Many internal issues and concerns about the project were observed during AFIEGO’s contestant engagements with the projects-affected persons in the EACOP corridor in Kikuube, Hoima, Kakumiro, Mubende, Sembabule, Mityana and other districts.
The communities have fears that loss of property, especially land, where the project-affected persons (PAPs) practice farming may put them at a risk of hunger, as it has been the practice.
There are difficulties in reading and understanding assessment forms compiled in English along the EACOP corridor yet most PAPs are illiterate. Communities have not been able to properly understand how much their property is worth.
There is limited information about the EACOP project areas. There is information gap on project impacts and its related aspects such as on land and compensation processes. Information shared is simply about the maps/GPS display dates and venues, amount of land required but not the project’s potential impacts on the environment, social-cultural, economic and others.
For instance, the subcontractors refused to compensate crops affected by surveys during the first phase of the project while conducting feasibility studies. The land acquisition and compensation process is characterized by secrecy; PAPs are not provided with copies of compensation rates alongside the assessment forms.
I would recommend that a member of the district land board (the secretary or district valuer), a community leader such as local council chairperson move along with sub-contractors undertaking compensation for oil and gas projects in different areas whenever they are to move into communities.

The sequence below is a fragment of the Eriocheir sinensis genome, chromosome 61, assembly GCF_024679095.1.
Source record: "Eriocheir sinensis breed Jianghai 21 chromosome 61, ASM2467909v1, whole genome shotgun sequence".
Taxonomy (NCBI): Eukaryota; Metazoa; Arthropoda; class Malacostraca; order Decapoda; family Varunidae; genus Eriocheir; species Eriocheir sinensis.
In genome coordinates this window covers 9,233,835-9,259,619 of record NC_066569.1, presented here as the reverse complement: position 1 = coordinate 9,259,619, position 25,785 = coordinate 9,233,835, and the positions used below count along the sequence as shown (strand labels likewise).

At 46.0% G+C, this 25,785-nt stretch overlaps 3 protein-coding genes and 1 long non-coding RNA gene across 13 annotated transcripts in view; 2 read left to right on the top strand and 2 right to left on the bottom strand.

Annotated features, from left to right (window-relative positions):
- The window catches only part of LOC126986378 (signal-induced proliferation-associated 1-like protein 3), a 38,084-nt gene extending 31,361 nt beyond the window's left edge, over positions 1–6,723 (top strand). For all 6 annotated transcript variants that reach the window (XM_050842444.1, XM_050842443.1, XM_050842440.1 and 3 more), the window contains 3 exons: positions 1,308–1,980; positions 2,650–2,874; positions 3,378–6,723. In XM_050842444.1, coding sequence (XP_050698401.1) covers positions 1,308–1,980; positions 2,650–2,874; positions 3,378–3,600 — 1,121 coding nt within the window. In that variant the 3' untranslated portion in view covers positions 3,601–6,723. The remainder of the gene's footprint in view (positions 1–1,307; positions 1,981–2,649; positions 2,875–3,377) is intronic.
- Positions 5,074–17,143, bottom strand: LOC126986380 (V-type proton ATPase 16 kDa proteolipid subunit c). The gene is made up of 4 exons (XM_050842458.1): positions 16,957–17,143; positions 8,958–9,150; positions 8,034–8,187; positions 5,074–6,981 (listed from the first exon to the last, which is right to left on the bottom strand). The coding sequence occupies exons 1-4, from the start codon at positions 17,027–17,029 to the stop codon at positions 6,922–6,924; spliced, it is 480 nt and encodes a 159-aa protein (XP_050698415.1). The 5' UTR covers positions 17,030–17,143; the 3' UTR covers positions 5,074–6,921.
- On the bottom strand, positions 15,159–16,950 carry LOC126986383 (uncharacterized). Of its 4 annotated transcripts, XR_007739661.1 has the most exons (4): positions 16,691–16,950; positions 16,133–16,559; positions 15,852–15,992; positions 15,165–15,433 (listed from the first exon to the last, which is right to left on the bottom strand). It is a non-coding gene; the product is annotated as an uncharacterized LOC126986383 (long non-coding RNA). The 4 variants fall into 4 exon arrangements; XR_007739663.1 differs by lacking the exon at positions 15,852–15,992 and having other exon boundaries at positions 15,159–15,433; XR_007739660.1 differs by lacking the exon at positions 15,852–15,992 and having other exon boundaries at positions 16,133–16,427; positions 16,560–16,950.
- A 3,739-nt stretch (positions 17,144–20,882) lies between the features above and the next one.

As more land for related oil and gas infrastructure is being acquired, developers and governments’ regulatory frameworks and policies such as the Land Acquisition and Resettlement Framework for oil and gas projects should be comprehensively implemented alongside other laws and regulations on compensation and land acquisition.
Multiple re-displacements by similar oil and gas projects in different communities should be addressed by prior planning, marking and gazzetting areas most likely to be affected by any infrastructures. Finally, information about the EACOP must be made public, and in the languages the communities understand best.